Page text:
I thought my fellow forum dwellers might appreciate what has been happening to me these past several nights. I've had a string of rare clear nights (unfortunately just before this here upcoming Full Worm Super Moon), and wanted to acquire frames of the following, rarely imaged galaxy beauty. Meteoblue informed me that I could expect exceptional sub-arcsecond seeing conditions such as what the website says I am to expect this very night:
The clouds parted for me shortly after midnight the morning of Sunday, March 17th, and I anticipated the rest of that night would be turbulent, so I took my time getting everything polar aligned, guiding calibrated, camera oriented, autofocus set for LRGB filters, etc. I then decided to stay up even later and take my flats, again assuming that night would be a bit of a loss anyway in anticipation of the clear nights and exceptional seeing to come. When finished, I went ahead and started taking frames until dawn and went to bed. In the morning, I was pleased to see 29 very nice L frames of 180s, the stacking of which is shown below. This was from my C11 + 0.7x reducer + QSI 683 camera. I confidently awaited several more nights of exceptional seeing.
But for the next two nights the seeing was absolutely crummy, and that's my anticipation for tonight as well! Meteoblue has failed me! It has let me down. I am downcast. I am dejected. I am low. Next to the unexpected nice image is the result of 29 L frames at 180s from the past two nights (my absolute "best" of the bunch). Horrible. Click on the image to see it expanded so you can better compare the resolution of the L (the good night) and R (the bad nights).
Processing consisted of calibration, stacking, cropping, linear gradient removal, auto stretching, all in PI. To give you some statistics (prior to stretching), the standard deviation of the L image comes out to be 202 ADU = 94.5 e-, the R 434 ADU = 203 e-. A measure of the largest 5 stars in each image comes out to an average size of L 2", R 3.6", almost a factor of two difference!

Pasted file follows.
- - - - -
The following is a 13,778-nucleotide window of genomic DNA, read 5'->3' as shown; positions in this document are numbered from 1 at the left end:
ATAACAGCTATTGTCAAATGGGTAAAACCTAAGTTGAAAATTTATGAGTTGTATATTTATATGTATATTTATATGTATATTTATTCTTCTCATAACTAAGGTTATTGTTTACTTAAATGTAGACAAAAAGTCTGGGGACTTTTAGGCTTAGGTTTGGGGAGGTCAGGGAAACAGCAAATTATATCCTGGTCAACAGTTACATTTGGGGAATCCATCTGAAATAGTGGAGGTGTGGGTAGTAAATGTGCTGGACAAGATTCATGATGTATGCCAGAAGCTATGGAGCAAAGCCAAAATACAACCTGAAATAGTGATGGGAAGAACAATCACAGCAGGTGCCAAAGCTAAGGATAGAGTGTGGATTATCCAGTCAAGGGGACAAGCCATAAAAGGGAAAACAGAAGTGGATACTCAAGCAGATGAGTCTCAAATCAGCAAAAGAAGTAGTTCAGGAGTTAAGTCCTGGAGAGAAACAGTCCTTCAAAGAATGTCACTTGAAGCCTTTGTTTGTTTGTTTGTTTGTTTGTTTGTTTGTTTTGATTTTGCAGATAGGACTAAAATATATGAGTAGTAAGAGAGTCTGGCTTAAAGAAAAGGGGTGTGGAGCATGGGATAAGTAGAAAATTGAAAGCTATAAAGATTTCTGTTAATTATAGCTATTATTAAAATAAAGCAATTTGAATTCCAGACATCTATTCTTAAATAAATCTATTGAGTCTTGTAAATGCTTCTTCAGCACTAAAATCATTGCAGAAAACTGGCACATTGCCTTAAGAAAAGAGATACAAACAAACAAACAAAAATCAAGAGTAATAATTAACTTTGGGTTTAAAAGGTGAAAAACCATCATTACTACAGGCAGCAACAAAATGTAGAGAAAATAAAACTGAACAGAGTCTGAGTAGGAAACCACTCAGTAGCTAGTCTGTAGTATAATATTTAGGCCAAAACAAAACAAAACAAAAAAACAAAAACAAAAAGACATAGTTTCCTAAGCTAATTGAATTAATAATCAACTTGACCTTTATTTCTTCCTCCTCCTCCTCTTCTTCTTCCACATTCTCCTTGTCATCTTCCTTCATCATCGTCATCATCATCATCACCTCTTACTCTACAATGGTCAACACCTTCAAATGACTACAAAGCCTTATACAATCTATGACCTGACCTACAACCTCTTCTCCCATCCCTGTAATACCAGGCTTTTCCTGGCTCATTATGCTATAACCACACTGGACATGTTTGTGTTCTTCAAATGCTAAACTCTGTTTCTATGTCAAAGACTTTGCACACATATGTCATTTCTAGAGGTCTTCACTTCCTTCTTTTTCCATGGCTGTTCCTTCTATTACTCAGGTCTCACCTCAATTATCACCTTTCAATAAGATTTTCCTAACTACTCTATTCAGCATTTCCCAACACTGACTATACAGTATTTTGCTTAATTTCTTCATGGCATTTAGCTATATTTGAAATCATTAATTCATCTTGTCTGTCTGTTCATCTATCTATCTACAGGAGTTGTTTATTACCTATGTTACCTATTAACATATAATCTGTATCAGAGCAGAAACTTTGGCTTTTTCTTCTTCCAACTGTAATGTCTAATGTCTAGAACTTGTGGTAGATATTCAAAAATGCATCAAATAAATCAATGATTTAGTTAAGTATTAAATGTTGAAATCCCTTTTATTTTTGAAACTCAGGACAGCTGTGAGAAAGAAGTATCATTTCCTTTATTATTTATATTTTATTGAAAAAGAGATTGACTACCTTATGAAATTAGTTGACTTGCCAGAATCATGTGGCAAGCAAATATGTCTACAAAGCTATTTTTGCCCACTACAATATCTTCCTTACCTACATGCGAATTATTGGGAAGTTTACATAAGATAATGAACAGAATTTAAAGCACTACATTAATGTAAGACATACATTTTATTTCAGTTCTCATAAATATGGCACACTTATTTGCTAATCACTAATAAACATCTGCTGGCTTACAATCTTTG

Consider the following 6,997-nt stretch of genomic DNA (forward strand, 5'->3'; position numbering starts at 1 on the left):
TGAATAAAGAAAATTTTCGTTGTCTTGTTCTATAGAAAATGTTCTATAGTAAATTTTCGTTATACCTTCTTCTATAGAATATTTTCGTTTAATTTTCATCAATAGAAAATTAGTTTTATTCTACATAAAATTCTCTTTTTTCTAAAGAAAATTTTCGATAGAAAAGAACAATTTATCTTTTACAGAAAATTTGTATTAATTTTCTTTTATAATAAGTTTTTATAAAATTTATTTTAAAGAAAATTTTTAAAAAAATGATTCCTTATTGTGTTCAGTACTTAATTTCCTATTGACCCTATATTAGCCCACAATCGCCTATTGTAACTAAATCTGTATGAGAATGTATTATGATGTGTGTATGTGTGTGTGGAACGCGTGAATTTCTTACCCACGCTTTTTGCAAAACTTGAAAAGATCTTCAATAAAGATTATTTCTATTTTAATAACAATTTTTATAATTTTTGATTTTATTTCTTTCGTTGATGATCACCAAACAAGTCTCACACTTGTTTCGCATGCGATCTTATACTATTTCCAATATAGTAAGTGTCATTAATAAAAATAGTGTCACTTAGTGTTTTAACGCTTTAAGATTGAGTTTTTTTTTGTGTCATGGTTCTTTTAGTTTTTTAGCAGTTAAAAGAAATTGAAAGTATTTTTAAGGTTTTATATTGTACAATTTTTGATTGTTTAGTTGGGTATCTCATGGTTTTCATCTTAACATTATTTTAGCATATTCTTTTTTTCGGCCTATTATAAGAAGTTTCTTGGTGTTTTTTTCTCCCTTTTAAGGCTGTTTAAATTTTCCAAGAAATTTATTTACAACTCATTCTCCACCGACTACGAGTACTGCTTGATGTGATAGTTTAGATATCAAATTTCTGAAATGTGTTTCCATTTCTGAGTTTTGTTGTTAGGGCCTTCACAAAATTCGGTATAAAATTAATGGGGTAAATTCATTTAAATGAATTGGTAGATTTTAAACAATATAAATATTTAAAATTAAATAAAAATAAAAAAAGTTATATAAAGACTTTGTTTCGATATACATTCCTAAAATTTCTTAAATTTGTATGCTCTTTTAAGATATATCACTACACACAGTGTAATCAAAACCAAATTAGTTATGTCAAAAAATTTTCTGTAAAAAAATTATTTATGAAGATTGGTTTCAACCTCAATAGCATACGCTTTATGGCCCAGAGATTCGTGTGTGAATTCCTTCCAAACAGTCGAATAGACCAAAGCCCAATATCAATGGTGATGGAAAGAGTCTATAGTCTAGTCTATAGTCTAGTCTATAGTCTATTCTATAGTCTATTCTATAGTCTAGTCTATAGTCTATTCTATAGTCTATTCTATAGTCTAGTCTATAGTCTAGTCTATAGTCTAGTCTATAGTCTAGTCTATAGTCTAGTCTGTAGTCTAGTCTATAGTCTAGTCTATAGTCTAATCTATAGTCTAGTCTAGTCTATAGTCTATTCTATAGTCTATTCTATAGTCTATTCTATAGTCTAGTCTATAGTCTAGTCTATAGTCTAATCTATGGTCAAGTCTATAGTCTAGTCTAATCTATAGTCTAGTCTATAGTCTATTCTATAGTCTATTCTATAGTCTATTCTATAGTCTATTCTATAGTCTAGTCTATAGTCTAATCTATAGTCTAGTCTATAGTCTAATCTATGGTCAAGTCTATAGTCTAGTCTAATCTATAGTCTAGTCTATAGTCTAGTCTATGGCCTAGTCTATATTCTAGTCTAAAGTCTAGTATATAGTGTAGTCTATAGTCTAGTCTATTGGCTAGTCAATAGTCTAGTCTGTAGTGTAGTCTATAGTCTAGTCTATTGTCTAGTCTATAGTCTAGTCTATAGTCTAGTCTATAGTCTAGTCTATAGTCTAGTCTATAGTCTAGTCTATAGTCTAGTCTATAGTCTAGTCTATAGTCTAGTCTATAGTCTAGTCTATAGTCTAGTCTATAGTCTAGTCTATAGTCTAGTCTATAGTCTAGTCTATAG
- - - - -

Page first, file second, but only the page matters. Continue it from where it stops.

After the fact, I checked in with the Clear Sky Chart website, and this is what it has for tonight:
That pale blue color under "Seeing" denotes "Poor 2/5" conditions. This is certainly much more consistent with what I am actually experiencing.
In hindsight, of course, I wish I had known that this would happen. I would have skipped the flats that first night, imaged only the L filter as long as possible the rest of the night and then taken the 2x2 binned color frames during the crummy seeing. You can rest assured that I will be much more careful with these predictions in the future and will plan accordingly.
I hope to have a nice processed final version of this mystery galaxy soon, likely not using any of the L data from the following nights. This is going to be a case where I'll have much more color data than luminance data.
Perhaps my unfortunate experience can be a cautionary tale to others to not rely on just one forecast model and plan ahead better.
Take care, and may you have not only clear but still skies as well!